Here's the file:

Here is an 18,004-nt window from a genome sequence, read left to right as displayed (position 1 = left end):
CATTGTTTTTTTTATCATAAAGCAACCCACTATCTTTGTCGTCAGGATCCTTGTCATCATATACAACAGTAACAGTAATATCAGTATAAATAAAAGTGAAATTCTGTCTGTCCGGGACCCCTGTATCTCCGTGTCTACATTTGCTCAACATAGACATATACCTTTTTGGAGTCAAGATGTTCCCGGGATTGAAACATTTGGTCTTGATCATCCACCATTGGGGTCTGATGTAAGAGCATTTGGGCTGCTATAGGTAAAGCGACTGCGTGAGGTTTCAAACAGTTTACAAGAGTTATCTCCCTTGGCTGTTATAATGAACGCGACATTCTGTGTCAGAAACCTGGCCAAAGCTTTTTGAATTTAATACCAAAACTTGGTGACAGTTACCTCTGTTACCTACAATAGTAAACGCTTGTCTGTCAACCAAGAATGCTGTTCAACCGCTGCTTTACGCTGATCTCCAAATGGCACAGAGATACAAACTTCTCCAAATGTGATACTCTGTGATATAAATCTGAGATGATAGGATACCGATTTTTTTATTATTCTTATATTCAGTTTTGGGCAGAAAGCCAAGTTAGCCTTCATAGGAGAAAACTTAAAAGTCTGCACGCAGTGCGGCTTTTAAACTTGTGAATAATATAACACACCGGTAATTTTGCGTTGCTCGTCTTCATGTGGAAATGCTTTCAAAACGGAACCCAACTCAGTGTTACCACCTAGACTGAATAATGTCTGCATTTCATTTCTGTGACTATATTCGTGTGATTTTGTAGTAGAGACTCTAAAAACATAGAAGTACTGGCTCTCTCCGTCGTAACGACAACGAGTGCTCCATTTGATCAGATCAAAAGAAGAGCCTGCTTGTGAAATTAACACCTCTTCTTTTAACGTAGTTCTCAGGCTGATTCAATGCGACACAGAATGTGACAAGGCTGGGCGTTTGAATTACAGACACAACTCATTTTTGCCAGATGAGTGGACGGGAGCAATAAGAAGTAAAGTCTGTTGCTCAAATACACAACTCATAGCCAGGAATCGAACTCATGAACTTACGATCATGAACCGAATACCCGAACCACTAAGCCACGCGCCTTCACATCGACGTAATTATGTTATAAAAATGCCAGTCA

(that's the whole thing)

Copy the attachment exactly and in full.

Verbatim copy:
Here is an 18,004-nt window from a genome sequence, read left to right as displayed (position 1 = left end):
CATTGTTTTTTTTATCATAAAGCAACCCACTATCTTTGTCGTCAGGATCCTTGTCATCATATACAACAGTAACAGTAATATCAGTATAAATAAAAGTGAAATTCTGTCTGTCCGGGACCCCTGTATCTCCGTGTCTACATTTGCTCAACATAGACATATACCTTTTTGGAGTCAAGATGTTCCCGGGATTGAAACATTTGGTCTTGATCATCCACCATTGGGGTCTGATGTAAGAGCATTTGGGCTGCTATAGGTAAAGCGACTGCGTGAGGTTTCAAACAGTTTACAAGAGTTATCTCCCTTGGCTGTTATAATGAACGCGACATTCTGTGTCAGAAACCTGGCCAAAGCTTTTTGAATTTAATACCAAAACTTGGTGACAGTTACCTCTGTTACCTACAATAGTAAACGCTTGTCTGTCAACCAAGAATGCTGTTCAACCGCTGCTTTACGCTGATCTCCAAATGGCACAGAGATACAAACTTCTCCAAATGTGATACTCTGTGATATAAATCTGAGATGATAGGATACCGATTTTTTTATTATTCTTATATTCAGTTTTGGGCAGAAAGCCAAGTTAGCCTTCATAGGAGAAAACTTAAAAGTCTGCACGCAGTGCGGCTTTTAAACTTGTGAATAATATAACACACCGGTAATTTTGCGTTGCTCGTCTTCATGTGGAAATGCTTTCAAAACGGAACCCAACTCAGTGTTACCACCTAGACTGAATAATGTCTGCATTTCATTTCTGTGACTATATTCGTGTGATTTTGTAGTAGAGACTCTAAAAACATAGAAGTACTGGCTCTCTCCGTCGTAACGACAACGAGTGCTCCATTTGATCAGATCAAAAGAAGAGCCTGCTTGTGAAATTAACACCTCTTCTTTTAACGTAGTTCTCAGGCTGATTCAATGCGACACAGAATGTGACAAGGCTGGGCGTTTGAATTACAGACACAACTCATTTTTGCCAGATGAGTGGACGGGAGCAATAAGAAGTAAAGTCTGTTGCTCAAATACACAACTCATAGCCAGGAATCGAACTCATGAACTTACGATCATGAACCGAATACCCGAACCACTAAGCCACGCGCCTTCACATCGACGTAATTATGTTATAAAAATGCCAGTCA